Count to ten. Don't start yelling and screaming. It's not like he violated boundaries on purpose. Accidents happen. Right? "My bank balance, and my job, are none of your business. It's not like we're getting married." She tried to keep her voice calm. She really did. It still cracked on the last word.
Hurt echoed through his eyes. "But you've got enough money to buy your own house. A much nicer house. You could take a couple summers off. You--" he broke off, shaking his head, and took a sip of his coffee. It had gone cold during their argument. He grimaced and focused on the mug. After a few seconds steam rose from the surface. Magic was like breathing for Marco Creed. He wasn't wearing his glamor, either. The tips of his ears poked through the curls of his hair. “You should be taken care of. You shouldn’t need to do all this…other shit.”
The career she’d fought so damn hard for, dismissed as “other shit”. Count to ten. He doesn’t get what he’s saying. "The problem, Marco, is that the money won't last." She'd been repeating this theme for the better part of an hour. "I have a very small, comfortable buffer right now. I'd like to keep it intact. I have to write. Meet my deadlines, keep my contracts, and make sure that my editors are happy. And I'm hard up against the deadline now as it is."
"That's not for another four months." Marco said. "And a million dollars isn't small."
She gave him a look. "Editing," She said. You didn't send your first draft to your editors. Not if you were a pro. And for her, a million did feel small. It'd been one point seven when she'd sold the land, and that point-seven had evaporated like summer rain on concrete. Another health emergency would run up six figures, easy. And what if it were something major, like a car accident? A bad tear in her already ruined right knee? She’d already had one replacement, thanks to her ex-husband’s skill with a rolling pin. The odds of needing another in the next ten years were so good, her doctor had told her to bank on it...literally. For the first time in a very, very long time she had something she could count on. If anything went wrong, she’d still be safe. She’d be square.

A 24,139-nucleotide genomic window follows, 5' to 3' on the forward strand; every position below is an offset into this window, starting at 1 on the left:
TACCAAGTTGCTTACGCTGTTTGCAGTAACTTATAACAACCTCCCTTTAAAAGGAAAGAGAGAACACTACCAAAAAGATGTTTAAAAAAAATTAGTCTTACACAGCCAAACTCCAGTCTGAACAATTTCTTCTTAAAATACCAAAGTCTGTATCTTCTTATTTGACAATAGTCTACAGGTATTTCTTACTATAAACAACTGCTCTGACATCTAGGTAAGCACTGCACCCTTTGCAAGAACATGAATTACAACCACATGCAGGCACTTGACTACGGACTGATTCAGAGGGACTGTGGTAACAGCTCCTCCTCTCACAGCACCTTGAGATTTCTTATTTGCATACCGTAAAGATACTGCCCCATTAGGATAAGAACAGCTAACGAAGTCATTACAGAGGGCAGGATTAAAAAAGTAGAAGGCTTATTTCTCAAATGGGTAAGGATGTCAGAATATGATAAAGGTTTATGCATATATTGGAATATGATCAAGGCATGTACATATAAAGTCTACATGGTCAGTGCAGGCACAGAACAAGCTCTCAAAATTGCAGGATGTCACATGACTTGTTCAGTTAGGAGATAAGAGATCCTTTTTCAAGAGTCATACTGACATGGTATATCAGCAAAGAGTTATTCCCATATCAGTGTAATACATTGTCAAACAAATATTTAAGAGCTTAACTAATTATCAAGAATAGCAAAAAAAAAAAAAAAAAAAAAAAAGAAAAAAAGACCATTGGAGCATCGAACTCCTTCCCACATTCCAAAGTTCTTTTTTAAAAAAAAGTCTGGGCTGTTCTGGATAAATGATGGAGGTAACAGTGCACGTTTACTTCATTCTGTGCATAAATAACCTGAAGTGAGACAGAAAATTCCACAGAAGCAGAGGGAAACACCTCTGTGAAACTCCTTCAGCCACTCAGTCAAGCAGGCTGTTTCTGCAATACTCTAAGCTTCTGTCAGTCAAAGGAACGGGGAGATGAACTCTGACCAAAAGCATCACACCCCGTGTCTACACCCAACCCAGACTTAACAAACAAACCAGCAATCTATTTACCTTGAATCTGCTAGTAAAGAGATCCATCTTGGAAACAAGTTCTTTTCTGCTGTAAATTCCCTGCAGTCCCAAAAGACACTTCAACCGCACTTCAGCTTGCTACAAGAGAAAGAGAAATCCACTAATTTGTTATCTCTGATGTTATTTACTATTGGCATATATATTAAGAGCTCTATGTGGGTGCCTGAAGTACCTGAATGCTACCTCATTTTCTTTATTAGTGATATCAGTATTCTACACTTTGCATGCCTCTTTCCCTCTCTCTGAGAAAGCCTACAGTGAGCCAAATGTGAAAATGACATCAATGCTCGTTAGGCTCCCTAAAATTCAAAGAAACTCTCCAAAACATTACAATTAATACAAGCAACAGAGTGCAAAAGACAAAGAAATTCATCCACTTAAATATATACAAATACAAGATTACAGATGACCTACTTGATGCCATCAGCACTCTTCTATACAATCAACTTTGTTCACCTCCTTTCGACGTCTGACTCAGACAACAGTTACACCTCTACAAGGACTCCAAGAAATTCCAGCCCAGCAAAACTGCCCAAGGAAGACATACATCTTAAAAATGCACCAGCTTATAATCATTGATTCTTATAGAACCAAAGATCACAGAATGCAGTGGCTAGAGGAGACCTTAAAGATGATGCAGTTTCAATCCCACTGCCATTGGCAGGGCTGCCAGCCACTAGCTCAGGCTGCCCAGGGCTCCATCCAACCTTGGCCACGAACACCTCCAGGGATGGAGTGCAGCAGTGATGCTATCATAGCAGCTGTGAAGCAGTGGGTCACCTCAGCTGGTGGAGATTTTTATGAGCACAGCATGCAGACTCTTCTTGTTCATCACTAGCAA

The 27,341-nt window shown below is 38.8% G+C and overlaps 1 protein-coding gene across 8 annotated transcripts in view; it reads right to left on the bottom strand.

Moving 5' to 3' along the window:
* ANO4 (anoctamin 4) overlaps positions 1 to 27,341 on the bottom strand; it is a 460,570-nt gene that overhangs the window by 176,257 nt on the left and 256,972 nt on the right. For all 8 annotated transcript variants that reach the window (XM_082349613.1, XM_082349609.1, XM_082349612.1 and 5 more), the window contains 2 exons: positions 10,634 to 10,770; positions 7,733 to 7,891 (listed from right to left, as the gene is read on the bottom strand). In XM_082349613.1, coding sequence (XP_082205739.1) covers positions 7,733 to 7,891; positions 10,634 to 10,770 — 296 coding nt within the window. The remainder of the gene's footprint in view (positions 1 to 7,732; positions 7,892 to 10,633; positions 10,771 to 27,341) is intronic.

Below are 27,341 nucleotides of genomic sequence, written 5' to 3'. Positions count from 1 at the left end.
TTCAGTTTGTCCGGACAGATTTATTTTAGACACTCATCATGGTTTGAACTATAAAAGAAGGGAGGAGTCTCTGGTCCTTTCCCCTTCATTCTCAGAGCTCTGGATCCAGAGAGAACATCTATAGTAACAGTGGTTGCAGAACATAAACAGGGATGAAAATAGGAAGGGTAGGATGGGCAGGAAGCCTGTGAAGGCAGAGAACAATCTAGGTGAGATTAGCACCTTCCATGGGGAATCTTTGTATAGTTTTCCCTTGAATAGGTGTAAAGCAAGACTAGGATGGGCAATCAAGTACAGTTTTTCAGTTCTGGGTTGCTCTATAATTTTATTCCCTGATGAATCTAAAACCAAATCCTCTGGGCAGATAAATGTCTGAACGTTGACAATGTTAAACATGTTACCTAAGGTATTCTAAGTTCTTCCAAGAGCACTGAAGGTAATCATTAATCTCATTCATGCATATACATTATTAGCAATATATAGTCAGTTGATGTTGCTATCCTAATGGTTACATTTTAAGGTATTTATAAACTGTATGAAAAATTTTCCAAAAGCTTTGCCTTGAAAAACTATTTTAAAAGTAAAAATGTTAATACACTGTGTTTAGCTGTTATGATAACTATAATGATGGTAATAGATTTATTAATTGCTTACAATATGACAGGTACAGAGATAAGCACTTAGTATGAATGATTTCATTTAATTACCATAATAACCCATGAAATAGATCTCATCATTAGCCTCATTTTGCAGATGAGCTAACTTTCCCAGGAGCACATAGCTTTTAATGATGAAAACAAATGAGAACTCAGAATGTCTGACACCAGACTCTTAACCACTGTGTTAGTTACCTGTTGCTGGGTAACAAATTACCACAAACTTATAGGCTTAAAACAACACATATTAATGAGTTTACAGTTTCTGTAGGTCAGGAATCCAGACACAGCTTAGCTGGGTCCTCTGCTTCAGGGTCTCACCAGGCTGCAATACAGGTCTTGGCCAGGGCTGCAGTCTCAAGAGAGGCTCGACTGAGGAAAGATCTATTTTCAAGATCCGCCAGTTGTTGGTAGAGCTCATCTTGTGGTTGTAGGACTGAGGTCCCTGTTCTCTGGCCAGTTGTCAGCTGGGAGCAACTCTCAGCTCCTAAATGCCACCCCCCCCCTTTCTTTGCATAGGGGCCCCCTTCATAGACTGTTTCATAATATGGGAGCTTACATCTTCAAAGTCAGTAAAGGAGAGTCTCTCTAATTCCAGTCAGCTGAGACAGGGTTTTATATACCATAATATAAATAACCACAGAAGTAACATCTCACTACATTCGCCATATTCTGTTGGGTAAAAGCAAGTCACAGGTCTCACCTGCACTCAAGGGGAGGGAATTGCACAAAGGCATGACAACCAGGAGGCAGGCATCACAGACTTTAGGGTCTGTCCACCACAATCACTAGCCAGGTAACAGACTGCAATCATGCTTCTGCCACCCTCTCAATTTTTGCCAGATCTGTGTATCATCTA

Maybe if she'd been in better health, she wouldn't have worried, but she wasn't a goddamned immortal elf. Even getting magical healing second hand was a risk for a mortal. Mortal blood and faerie power didn't mix well. Yes, she would have liked to upgrade her house, get an elaborate car, live on the high side of life. But she had to be a grown-up. When she'd sold most of her land last year, she'd paid that last round of medical bills off, gotten her credit back in order, and sat on the rest.
And slowly but surely, that "rest" was draining out. Her books sold, but they didn’t sell that well.
"I just want to get to take you out once in a while." He said. Jesus. Was a several-century old fairy whining?
"You took me out last week, Marc. I. Have. Responsibilities. So do you. I talked to Tim last week, you're overdue on delivery for a couple of cars."